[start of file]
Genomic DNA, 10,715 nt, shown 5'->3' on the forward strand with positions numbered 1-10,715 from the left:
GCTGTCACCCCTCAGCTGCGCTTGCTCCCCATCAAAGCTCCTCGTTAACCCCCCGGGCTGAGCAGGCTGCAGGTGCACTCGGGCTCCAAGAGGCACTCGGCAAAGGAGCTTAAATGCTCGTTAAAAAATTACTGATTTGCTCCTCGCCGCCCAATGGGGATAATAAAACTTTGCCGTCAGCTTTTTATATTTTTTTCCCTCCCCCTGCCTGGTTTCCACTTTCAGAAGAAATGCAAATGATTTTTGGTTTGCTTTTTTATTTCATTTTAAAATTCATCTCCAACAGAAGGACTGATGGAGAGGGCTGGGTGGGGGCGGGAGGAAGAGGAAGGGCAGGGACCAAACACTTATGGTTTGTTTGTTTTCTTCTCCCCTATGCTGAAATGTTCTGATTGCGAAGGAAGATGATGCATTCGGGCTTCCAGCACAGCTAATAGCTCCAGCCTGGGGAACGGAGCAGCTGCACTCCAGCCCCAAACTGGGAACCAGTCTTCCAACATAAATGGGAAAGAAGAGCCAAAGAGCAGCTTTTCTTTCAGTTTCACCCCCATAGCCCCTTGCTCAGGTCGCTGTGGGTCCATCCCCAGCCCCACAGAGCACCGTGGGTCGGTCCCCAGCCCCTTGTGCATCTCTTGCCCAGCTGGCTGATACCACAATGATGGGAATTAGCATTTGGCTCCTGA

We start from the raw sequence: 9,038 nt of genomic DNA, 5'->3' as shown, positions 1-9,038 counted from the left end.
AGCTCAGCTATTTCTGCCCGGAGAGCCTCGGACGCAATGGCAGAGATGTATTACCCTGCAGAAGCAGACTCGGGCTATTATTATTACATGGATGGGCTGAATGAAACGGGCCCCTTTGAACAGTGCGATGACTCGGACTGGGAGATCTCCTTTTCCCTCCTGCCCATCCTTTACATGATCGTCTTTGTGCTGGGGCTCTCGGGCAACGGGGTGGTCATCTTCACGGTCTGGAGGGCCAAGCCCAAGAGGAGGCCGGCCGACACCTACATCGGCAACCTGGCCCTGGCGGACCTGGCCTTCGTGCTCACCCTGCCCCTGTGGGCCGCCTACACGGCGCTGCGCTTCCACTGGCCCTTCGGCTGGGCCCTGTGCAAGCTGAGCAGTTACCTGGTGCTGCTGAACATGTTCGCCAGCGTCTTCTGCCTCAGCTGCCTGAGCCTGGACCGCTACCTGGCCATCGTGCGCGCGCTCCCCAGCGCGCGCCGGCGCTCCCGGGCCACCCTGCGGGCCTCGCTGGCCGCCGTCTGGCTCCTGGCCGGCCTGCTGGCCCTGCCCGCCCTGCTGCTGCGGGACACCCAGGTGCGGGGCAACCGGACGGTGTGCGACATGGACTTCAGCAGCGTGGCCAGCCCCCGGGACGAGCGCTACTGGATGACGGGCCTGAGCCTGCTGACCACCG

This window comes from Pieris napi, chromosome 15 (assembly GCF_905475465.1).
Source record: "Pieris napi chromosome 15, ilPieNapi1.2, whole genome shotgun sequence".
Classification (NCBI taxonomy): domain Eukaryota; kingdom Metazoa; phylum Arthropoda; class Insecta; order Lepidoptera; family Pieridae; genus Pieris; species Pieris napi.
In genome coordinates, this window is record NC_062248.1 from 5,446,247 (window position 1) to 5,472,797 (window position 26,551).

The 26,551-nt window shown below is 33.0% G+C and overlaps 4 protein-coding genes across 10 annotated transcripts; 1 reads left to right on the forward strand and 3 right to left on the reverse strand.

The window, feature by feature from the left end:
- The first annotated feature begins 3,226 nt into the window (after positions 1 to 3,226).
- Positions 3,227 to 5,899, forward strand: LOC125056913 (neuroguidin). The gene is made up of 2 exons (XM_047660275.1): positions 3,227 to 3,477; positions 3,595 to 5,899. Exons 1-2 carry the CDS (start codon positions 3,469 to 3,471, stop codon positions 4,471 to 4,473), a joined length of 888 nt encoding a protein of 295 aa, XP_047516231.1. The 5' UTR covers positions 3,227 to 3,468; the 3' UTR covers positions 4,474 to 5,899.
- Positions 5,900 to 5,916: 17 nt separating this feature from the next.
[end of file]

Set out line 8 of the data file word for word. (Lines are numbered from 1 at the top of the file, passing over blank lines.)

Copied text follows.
In genome coordinates, this window is record NC_062248.1 from 5,446,247 (window position 1) to 5,472,797 (window position 26,551).